This is the latest in a series of blogs from the teacher cohort.
By Kristen Fischer
I’ve started writing and stopped writing this blog post no fewer than five times. I couldn’t come up with a satisfying idea of what to write about. Seeking a spark, I shuffled through my papers and thought about our Fluency readings and trips. I started then dropped ideas. Interestingly enough, while I struggled with a topic for this blog post, my students struggled with topics for their photojournalism projects. This is a reflection, then, on the quest for topics.
For our most recent assignment, the class has spent six days asking questions--generating inquiry. We started with observations of sights, sounds, and smells. Results included sleeping in class, dressing “bummy,” and yelling in the cafeteria. From there, I modeled how any topic could become a subject for inquiry. My observation had been the smell of coffee. In class, we started by generating a list of questions about coffee that could be investigated, and our launching points were the typical ones: who, what, when, where, why, and how. Our first questions were mundane, like “Who drinks coffee?” and “Where is coffee made?” but eventually we generated some that were genuinely interesting: What are the different reasons that people drink coffee? Is is for caffeine or comfort? Is it a habit or a socialization opportunity? How many students habitually drink coffee, and when did they start? How does this coffee consumption--often motivated by sleepiness--perhaps contribute to insomnia at night and then create a problematic cycle of dependence on caffeine sources and sleep aids? This then sparked conversations of social media addiction and its role in student fatigue. (Sidenote: From this conversation, I learned that today’s teens text in the shower.) It was fascinating to see the evolution of the conversation--from a general, mundane topic of coffee, to a variety of specific and relevant real-world issues, spanning from the challenges of small business entrepreneurship to adolescent health.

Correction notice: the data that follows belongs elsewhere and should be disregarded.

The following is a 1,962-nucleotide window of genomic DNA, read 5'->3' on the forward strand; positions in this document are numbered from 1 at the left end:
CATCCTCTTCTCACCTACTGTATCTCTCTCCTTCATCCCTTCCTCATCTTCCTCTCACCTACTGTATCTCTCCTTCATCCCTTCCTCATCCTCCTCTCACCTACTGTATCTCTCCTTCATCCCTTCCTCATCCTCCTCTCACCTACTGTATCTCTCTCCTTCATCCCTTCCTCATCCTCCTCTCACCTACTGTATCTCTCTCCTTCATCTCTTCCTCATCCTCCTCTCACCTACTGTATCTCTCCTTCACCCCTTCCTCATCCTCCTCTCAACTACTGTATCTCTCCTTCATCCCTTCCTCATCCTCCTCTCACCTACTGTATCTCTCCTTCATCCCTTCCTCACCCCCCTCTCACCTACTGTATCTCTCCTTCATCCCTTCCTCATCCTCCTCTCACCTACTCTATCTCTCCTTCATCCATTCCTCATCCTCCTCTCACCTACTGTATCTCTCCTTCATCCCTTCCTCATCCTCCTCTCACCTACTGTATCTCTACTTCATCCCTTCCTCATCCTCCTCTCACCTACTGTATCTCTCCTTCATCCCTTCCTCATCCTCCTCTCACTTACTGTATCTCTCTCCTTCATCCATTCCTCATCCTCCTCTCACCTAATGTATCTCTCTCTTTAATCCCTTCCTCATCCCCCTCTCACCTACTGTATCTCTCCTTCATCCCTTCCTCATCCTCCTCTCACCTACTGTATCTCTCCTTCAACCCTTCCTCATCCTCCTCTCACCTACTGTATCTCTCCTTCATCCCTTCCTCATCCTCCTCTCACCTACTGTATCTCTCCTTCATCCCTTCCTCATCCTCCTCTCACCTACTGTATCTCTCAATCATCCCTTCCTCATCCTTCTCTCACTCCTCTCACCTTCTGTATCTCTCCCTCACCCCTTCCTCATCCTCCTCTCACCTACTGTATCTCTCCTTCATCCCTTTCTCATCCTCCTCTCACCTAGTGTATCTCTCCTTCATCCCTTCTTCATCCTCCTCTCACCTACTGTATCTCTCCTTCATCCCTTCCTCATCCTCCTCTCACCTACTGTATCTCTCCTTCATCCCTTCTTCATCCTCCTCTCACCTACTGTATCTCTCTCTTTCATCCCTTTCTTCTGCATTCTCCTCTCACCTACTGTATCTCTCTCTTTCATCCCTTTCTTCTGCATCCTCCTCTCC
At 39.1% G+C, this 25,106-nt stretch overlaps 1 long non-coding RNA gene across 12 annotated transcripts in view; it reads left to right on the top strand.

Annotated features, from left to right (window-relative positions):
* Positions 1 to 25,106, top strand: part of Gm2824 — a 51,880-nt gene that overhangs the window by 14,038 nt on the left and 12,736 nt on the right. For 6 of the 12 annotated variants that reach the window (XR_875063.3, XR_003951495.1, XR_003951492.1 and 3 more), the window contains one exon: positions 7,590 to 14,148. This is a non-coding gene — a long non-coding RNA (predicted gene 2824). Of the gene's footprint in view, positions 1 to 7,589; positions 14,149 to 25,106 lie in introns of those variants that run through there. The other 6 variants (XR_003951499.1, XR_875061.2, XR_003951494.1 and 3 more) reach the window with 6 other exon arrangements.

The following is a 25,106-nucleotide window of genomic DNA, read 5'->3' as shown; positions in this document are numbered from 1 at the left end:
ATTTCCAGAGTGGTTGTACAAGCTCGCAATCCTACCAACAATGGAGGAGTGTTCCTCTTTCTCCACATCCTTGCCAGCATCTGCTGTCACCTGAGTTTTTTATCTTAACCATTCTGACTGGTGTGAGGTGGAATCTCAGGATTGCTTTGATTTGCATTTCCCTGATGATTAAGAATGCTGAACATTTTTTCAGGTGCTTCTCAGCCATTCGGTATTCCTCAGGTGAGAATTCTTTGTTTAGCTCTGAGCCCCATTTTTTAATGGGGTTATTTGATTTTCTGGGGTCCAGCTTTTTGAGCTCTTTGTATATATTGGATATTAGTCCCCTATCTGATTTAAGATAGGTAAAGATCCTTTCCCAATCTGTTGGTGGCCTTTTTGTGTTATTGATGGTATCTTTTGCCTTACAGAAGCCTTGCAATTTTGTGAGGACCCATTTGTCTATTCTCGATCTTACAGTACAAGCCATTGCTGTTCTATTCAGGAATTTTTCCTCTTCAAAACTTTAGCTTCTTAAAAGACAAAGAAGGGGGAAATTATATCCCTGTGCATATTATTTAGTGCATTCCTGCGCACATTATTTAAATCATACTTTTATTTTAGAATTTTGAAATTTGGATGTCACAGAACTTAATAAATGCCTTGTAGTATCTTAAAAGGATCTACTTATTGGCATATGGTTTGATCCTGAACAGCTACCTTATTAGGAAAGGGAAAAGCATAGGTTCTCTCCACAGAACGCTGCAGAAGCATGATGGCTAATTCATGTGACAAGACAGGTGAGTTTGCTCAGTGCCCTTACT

We then collaboratively workshopped a topic from each student. With a small class size, this was doable. This, however, wasn’t my original plan. I had allotted two days for brainstorming and peer and teacher conferencing. This turned into six days of brainstorming, which included whole-group inquiry, peer conversations, teacher conferencing. This is definitely the most time I’ve ever invested for students to seek out a topic on any single assignment.
Compared to our last project, where the topics were often--but not always--general and inconsequential (“friends,” “my cat,” “basketball”), these new pursuits seem promising. One pitch has the title of “The Languages of Friendship.” Another might investigate the changing landscape of the high school job. Another is looking at what coaches and students view as the purpose of high school sports and how that view might impact participation rates.